Surprisingly this is my first offering from Randall Grahm’s Bonny Doon Vineyards. Randall is known and called many things but he is always creative and sometimes eccentric in my mind. And best of all he is always pushing the boundaries of traditional thinking. From advocating for full “ingredient” listings being disclosed (beyond the grapes this includes tartaric acid, and sulfur dioxide with indigenous yeast, yeast nutrients, bentonite and French oak barrels used in the winemaking process) to trying to accelerate the process of creating terroir-driven wine in new regions it seems he is always up to something that captures my attention. Dos Equis: the most interesting man in the wine worldGiven that it is no surprise that I can’t help but think of him whenever I come across a Dos Equis advertisement as he is certainly the “most interesting man in the wine world”.

So what about that wine? This offering is a blend of 58% Grenache, 18% Cinsault, 10% Roussanne, 7% Mourvèdre, 4% Syrah and 3% Grenache Blanc. Reddish/salmon in color with loads of strawberry on the nose. On the palate it adds in flavors of the patch from whence they came on a floral/stony backbone. This fuller bodied Rose is dry on the mid-palate with enough acidity to keep it well balanced and delivers a tart, crisp finish. No quaffing allowed here! This one is a well made with enough to ponder on its own and the ability to pair with a meal should you desire. At $10 I’ll be revisiting this again throughout the summer. In fact if you’ll excuse me I believe I have a bottle chilled in the refrigerator right now…

Rating: Buy It

And as an added bonus for those wondering what to pair this with Viviane Bauquet Farre recommends a heirloom tomato caprese salad (and offers her thoughts on the Vin Gris de Cigare). This is a match I will surely have to try!

2007 Tablas Creek Côtes de Tablas

Price: $21.99 @ K&L Wines

What They Said:

2007 Tablas Creek Côtes de TablasPer K&L Wines “93 points Robert Parker: “The 2007 Côtes de Tablas is a sensational wine as well as a great bargain. The fact that it is finished with a screw cap may give some consumers the wrong impression, but this is a serious, mouthfilling red. A blend of 50% Grenache and the balance equal parts Syrah and Counoise, it exhibits sweet, gamy notes along with plenty of pepper, licorice, roasted herb, blackberry, and cassis characteristics, a velvety, lush texture, a full-bodied richness, beautifully integrated acidity, abundant Provencal typicity, and good minerality for a wine of such remarkable flavor depth. Enjoy it over the next 5-6 years.” (08/09)

Tablas Creek, a partnership between Robert Haas and the Perrin family of France’s famed Château de Beaucastel, has been at the forefront of growing and producing top-notch Rhône varietals for more than 20 years. Their “Côtes de Tablas” blend of Grenache, Syrah and Counoise is an homage to the wines of the Southern Rhône kissed by the California sun. The 2007 vintage is fantastic and alluring from the moment you pop the cork. Lead by bright red cherry aromas underscored by hints of iron, game and fresh cracked black pepper, the bouquet translates seamlessly to the palate, which is fresh and spicy with a vein of anise that weaves itself through to the finish. Like other Perrin wines, this medium-bodied beauty is built for the table. Try it with braised short ribs, grilled hanger steak with shallots or bucatini all’Amatriciana.”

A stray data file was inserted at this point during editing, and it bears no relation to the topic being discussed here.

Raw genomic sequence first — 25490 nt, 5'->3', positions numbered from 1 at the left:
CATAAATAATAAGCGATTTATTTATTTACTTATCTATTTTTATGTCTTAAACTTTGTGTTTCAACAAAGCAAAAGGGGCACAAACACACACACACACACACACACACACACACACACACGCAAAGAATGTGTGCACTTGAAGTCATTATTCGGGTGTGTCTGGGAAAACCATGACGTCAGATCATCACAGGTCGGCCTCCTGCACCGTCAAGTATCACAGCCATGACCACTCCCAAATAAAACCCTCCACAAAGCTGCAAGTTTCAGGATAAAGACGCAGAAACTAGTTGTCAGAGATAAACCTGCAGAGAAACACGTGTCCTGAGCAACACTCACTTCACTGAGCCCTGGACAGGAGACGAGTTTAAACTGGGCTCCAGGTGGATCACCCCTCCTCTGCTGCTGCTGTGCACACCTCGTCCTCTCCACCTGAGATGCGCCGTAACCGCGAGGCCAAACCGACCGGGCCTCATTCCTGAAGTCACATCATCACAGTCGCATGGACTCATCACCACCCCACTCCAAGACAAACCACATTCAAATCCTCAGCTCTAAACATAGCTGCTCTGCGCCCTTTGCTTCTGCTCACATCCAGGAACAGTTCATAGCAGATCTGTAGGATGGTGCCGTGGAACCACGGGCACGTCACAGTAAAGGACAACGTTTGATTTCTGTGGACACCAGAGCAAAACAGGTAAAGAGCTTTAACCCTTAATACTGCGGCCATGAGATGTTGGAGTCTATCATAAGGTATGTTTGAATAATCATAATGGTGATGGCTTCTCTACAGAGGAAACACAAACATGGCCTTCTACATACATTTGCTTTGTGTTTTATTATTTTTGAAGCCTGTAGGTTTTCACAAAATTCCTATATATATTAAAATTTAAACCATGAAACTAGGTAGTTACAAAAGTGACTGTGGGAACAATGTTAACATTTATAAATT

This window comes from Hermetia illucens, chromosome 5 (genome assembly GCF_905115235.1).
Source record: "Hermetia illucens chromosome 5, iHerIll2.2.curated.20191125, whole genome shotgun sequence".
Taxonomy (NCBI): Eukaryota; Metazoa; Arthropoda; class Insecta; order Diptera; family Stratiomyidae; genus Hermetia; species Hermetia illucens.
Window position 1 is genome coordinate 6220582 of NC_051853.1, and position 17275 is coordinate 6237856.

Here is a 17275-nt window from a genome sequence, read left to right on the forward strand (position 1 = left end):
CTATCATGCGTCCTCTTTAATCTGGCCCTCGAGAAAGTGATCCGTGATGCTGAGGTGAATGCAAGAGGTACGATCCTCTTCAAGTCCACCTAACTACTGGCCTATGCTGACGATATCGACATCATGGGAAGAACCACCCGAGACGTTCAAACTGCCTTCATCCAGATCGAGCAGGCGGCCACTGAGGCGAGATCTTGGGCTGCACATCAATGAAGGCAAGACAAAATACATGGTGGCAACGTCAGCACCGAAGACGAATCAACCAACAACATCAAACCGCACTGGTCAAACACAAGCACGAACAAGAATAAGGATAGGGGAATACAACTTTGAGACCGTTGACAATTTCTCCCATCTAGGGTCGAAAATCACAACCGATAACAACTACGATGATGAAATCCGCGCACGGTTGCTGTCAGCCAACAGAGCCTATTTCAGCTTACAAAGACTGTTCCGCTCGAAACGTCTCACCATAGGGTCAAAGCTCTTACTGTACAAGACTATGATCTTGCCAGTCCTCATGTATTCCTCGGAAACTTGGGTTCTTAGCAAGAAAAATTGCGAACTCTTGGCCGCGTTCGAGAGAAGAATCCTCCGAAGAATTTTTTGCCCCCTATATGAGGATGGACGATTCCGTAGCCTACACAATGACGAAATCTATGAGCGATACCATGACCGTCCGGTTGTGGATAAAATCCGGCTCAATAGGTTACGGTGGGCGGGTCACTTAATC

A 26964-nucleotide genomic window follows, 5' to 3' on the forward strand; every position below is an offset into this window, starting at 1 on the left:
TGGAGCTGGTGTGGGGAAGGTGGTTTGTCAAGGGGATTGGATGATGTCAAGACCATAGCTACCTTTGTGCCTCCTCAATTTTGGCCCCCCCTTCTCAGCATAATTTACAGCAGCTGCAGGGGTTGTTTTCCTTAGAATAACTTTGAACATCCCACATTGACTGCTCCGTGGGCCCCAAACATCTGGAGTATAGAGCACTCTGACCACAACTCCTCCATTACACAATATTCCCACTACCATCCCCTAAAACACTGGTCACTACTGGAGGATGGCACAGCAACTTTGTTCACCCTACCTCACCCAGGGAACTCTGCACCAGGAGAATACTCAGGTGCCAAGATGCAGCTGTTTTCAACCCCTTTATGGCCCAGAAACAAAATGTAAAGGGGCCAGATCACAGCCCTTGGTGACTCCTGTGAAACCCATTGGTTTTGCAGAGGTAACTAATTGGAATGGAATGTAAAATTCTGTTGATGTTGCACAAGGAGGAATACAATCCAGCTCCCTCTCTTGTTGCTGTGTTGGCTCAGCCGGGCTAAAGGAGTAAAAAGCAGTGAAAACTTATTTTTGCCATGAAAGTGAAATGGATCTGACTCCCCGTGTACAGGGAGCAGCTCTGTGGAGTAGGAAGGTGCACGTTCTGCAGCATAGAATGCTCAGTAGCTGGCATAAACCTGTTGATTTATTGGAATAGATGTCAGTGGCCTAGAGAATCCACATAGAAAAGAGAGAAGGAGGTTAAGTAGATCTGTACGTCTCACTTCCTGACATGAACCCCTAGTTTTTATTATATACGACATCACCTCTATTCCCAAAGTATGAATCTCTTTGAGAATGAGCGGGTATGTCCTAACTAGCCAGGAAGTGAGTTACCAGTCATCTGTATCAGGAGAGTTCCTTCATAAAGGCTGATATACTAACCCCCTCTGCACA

What I Think:

Tablas Creek is a wine I have been meaning to try for years. With that it silently became the movie that everyone raved about. Expectations growing each day as you await the experience. A bit ago they had a tasting at K&L Wines but I managed to catch a cold around that time. From my sick bed I added a couple bottles to my virtual cart which I picked up a few months later. Then the wine sat in the rack begging for me to drink it. Last Friday I took it up on the offer but could it meet the lofty expectations?

This effort was 50% Grenache, 25% Syrah and 25% Counoise. Anyone ever had a varietal bottling of Counoise? I haven’t but would love to give it a try. No better way to learn about a grape. Speaking of learning something crossed my mind when drinking this bottle; currants. This is a smell/taste that crosses my mind often. I need to get more familiar with it. I decided that part of my New Year’s Blogging Resolution (#nybr) will be to explore a different flavor component each month. The goal being to familiarize myself with each and expand my wine tasting vocabulary. Anise may be my early choice for February. Who else has wine related resolutions to share? Ok, ok let’s get to the wine…

The Côtes de Tablas greeted me with an expressive nose showing spicebox, herb, black cherry and dark brambly fruits notes. It was medium to dark garnet in color. The entry to the palate showed a glimpse of fruit that is quickly enveloped into a tight, but balanced, acidic wrapper from which emerges a dry, finish laced with red licorice flavors. My initial impression was that this wine was clearly well made, a bit tight and enjoyable without being memorable. Those that know me are aware I am looking for more than that in a $20 bottle. After four nights I learned that this one just needed more time in the bottle. Though enjoyable initially a few days of air made a world of difference. With time the front of the palate softened and the wine now greeted you with nice, warm fruit on entry while still holding its balance with a nice acidity emerging towards the middle that leads to a long, dry, chalky finish. In hindsight, I would have liked to let this one lie for at least another year (or decanted for a few hours). Had I checked earlier perhaps the Tablas Creek vintage chart (pdf) could have saved the day. It currently lists the ‘07 Côtes de Tablas as “early maturity”. The ’06 is drinking at “peak maturity”. I wonder if I can find a bottle for comparisons sake. In the mean time what to do about that bottle of ’07 Esprit de Beaucastel

Rating: Pricey